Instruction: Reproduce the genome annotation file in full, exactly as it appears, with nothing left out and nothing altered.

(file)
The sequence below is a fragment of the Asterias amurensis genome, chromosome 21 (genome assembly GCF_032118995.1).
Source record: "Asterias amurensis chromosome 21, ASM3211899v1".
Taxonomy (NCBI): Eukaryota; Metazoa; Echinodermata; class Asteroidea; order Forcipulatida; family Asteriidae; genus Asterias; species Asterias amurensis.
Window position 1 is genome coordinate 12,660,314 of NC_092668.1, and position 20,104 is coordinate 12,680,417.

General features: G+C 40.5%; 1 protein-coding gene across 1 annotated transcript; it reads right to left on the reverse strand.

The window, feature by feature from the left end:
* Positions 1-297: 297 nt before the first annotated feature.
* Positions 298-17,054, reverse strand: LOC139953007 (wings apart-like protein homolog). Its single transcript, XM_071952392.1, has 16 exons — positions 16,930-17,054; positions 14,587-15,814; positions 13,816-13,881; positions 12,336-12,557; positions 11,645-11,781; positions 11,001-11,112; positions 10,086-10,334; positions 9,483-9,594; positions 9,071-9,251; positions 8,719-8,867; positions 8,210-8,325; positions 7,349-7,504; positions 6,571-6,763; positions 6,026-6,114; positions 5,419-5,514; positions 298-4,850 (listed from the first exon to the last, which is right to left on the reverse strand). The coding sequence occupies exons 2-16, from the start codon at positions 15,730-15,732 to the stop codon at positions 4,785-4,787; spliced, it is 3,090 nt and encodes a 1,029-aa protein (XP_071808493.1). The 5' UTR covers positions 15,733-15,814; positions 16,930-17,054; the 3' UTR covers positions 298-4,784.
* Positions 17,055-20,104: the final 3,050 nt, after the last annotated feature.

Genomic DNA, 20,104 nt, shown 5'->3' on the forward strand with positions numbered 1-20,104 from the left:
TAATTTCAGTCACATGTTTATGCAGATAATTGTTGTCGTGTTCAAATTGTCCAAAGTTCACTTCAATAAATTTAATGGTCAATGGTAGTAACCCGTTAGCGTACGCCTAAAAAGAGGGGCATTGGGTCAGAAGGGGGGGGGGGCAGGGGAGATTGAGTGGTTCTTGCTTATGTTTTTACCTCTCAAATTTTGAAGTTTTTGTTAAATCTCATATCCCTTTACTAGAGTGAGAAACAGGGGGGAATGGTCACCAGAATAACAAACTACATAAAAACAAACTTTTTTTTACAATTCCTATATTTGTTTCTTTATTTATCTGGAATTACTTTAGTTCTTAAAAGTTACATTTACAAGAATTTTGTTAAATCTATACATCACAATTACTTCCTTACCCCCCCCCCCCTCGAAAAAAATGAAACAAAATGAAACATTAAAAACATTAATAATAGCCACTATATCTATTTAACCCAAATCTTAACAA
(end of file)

The sequence below is a fragment of the Asterias amurensis genome, chromosome 21 (genome assembly GCF_032118995.1).
Source record: "Asterias amurensis chromosome 21, ASM3211899v1".
Taxonomy (NCBI): Eukaryota; Metazoa; Echinodermata; class Asteroidea; order Forcipulatida; family Asteriidae; genus Asterias; species Asterias amurensis.
Window position 1 is genome coordinate 12,660,314 of NC_092668.1, and position 20,104 is coordinate 12,680,417.

General features: G+C 40.5%; 1 protein-coding gene across 1 annotated transcript; it reads right to left on the reverse strand.

The window, feature by feature from the left end:
* Positions 1-297: 297 nt before the first annotated feature.
* Positions 298-17,054, reverse strand: LOC139953007 (wings apart-like protein homolog). Its single transcript, XM_071952392.1, has 16 exons — positions 16,930-17,054; positions 14,587-15,814; positions 13,816-13,881; positions 12,336-12,557; positions 11,645-11,781; positions 11,001-11,112; positions 10,086-10,334; positions 9,483-9,594; positions 9,071-9,251; positions 8,719-8,867; positions 8,210-8,325; positions 7,349-7,504; positions 6,571-6,763; positions 6,026-6,114; positions 5,419-5,514; positions 298-4,850 (listed from the first exon to the last, which is right to left on the reverse strand). The coding sequence occupies exons 2-16, from the start codon at positions 15,730-15,732 to the stop codon at positions 4,785-4,787; spliced, it is 3,090 nt and encodes a 1,029-aa protein (XP_071808493.1). The 5' UTR covers positions 15,733-15,814; positions 16,930-17,054; the 3' UTR covers positions 298-4,784.
* Positions 17,055-20,104: the final 3,050 nt, after the last annotated feature.

Genomic DNA, 20,104 nt, shown 5'->3' on the forward strand with positions numbered 1-20,104 from the left:
TAATTTCAGTCACATGTTTATGCAGATAATTGTTGTCGTGTTCAAATTGTCCAAAGTTCACTTCAATAAATTTAATGGTCAATGGTAGTAACCCGTTAGCGTACGCCTAAAAAGAGGGGCATTGGGTCAGAAGGGGGGGGGGGCAGGGGAGATTGAGTGGTTCTTGCTTATGTTTTTACCTCTCAAATTTTGAAGTTTTTGTTAAATCTCATATCCCTTTACTAGAGTGAGAAACAGGGGGGAATGGTCACCAGAATAACAAACTACATAAAAACAAACTTTTTTTTACAATTCCTATATTTGTTTCTTTATTTATCTGGAATTACTTTAGTTCTTAAAAGTTACATTTACAAGAATTTTGTTAAATCTATACATCACAATTACTTCCTTACCCCCCCCCCCCTCGAAAAAAATGAAACAAAATGAAACATTAAAAACATTAATAATAGCCACTATATCTATTTAACCCAAATCTTAACAA